2 Athlete Foot Mistakes To Avoid
If you see patches of red and dry skin in between your toes, then it is likely that you have a case of athlete's foot. You may even have the condition if you see cracked skin across the heels and bottoms of your feet or if you notice large blisters forming. Once irregular patches appear or the feet seem unnaturally sore, meet with a podiatrist so that a positive diagnosis can be made. A simple visual inspection may be enough to identify the athlete's foot or a swab will be taken and tested. Testing will help to rule out both viral and bacterial infections that can sometimes produce similar symptoms as fungal infections. Usually, an anti-fungal cream will be prescribed to get rid of the fungi. However, an oral medication may be needed if the condition continues or worsens over time. You can prevent this from happening by making sure that you do not make the two common mistakes listed below.
Wearing the Same Shoes
The fungi that cause athlete's foot can be easily transferred from one person to another though skin contact. Even if direct contact is not made, the fungi can release from the feet of an infected individual and thrive in certain indoor or outdoor areas for a long period of time. The feet serve as the food source for the fungi, but the fungi can survive without food as long as they remain in wet and dark areas. The fungi then lie dormant until a bare foot picks up one or several hyphae from the ground. These fungal cells are extremely small, but they are tough enough to break through the skin. Once this occurs, new cells are produced and the infection spreads.
Unfortunately for you, fungi will not only remain dormant on swimming pool decks, gym floors, and public shower areas, but the hyphae will also remain inside your shoes if they are worn after your feet are infected. You may stop wearing the sneakers to allow your feet to heal, but you can easily reinfect yourself if you wear the shoes again before they are washed. This can result in an endless cycle of infection, healing, and reinfection if you do not wash your sneakers and other shoes.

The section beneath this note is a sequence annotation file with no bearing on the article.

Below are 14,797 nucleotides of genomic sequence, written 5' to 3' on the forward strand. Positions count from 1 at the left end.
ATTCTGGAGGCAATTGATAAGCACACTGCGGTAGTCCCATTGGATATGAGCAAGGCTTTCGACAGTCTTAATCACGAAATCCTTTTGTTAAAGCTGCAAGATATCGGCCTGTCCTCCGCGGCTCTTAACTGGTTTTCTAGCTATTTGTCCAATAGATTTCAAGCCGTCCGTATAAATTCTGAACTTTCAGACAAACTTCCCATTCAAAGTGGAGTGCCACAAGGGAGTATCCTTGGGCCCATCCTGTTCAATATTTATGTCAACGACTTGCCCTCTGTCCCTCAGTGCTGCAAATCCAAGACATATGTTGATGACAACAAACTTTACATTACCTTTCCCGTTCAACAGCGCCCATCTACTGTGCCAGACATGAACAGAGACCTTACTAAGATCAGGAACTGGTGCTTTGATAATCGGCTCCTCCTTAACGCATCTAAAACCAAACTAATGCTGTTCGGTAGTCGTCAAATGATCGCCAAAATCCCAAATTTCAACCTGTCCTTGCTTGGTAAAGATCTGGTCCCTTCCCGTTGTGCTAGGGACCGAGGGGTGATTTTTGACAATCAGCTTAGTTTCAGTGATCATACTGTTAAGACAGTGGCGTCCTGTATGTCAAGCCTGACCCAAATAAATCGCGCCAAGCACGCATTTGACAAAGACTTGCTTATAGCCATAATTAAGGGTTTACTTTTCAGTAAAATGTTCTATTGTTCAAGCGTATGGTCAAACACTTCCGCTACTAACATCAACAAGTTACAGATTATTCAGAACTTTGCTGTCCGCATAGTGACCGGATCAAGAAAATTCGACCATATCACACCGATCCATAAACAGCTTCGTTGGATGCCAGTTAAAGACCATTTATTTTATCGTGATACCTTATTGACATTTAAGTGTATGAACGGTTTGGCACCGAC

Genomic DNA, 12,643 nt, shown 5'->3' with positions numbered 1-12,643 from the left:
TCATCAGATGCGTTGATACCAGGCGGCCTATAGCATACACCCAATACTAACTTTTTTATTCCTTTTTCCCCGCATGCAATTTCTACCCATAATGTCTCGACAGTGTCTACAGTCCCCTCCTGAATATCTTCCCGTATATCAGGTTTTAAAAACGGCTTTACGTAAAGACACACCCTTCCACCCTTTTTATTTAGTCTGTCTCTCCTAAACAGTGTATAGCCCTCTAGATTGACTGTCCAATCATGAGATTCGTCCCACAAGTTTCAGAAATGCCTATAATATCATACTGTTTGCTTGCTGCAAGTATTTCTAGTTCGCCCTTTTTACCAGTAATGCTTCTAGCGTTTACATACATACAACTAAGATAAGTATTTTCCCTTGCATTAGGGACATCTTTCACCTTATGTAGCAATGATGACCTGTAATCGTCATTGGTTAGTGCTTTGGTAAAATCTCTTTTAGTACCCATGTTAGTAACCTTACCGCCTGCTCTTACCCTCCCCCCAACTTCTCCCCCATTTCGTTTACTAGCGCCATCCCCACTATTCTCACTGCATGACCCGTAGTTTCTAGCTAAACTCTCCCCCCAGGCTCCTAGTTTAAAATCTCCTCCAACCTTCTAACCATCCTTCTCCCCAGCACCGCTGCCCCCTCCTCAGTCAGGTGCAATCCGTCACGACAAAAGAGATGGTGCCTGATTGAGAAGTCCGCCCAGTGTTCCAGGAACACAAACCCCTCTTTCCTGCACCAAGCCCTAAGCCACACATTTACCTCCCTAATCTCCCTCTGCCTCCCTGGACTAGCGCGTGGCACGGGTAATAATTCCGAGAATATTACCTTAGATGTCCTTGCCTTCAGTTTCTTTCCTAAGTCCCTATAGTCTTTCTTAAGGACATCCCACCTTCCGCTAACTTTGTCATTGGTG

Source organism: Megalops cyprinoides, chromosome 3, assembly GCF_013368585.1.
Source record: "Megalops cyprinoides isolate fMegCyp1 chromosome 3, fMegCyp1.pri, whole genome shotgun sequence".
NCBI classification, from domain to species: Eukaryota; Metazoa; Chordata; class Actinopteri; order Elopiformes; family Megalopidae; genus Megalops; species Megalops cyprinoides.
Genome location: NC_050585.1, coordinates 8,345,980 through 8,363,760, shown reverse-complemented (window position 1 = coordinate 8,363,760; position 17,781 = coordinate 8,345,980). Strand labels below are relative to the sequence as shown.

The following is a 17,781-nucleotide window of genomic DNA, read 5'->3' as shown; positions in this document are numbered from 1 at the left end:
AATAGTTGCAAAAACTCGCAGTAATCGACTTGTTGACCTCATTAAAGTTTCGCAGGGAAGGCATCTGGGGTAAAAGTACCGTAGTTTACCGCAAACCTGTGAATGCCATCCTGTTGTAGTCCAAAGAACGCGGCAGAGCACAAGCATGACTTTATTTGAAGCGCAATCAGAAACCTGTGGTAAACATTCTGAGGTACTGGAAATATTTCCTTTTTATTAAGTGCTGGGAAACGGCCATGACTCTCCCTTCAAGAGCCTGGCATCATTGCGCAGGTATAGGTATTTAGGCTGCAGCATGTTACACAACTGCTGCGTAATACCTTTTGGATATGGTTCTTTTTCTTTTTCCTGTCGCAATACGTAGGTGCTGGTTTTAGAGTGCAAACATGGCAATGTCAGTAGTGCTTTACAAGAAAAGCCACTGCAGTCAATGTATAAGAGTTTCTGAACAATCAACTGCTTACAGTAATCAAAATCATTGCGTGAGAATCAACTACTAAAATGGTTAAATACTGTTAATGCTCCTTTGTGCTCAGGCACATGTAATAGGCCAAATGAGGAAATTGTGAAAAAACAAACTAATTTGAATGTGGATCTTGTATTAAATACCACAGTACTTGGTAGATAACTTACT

Washing shoes in your washing machine is one of the best ways to kill the athlete's foot fungi that sit inside of them. The water must be extremely hot to kill the fungi though. Temperatures as high as 140 degrees are required during both the wash and rinse cycle. Your hot water heater may not be set high enough to produce this type of heat, so make sure to increase the water temperature if you need to. Afterwards, throw the shoes into the wash with any worn socks or towels used to dry the feet. Use your normal detergent and consider placing an anti-fungal additive into the wash. Tea tree oil, vinegar, and borax are a few good suggestions. Dry the clothing in your dryer afterwards.
Keeping the Feet Covered
Embarrassment as well as discomfort may prompt you to cover your feet with socks and shoes throughout the day. Not only will you need to continually wash these items, but they will leave the fungi to thrive in the perfect conditions. The feet contain about 250,000 sweat glands that produce about one-half a pint of sweat every day. This provides the moisture for the fungi while the socks keep the sun off the feet and heated as well.
Exposing the Feet
To reduce the optimal conditions for the fungi to thrive, make sure to keep your feet uncovered as much as possible. Invest in some plastic or polyethylene sandals to wear at home. Make sure to lightly wipe them with a 50% solution of water and bleach every day to kill the fungi that has transferred to the shoes. You also should consider exposing your feet to the sun for 15 to 30 minutes each day and using baby powder to soak up any moisture.
Although it is wise to keep the feet uncovered, try not to walk barefoot in your own house or in a public space or you may transfer the fungus to another person or reinfect yourself. Designating a pair of flip-flops or sandals for showering and gym use may help you to avoid this problem.
If you think you might have athlete's foot and you're having a hard time killing the fungus, then consider contacting a podiatrist at http://www.westmorelandfootdoctor.com.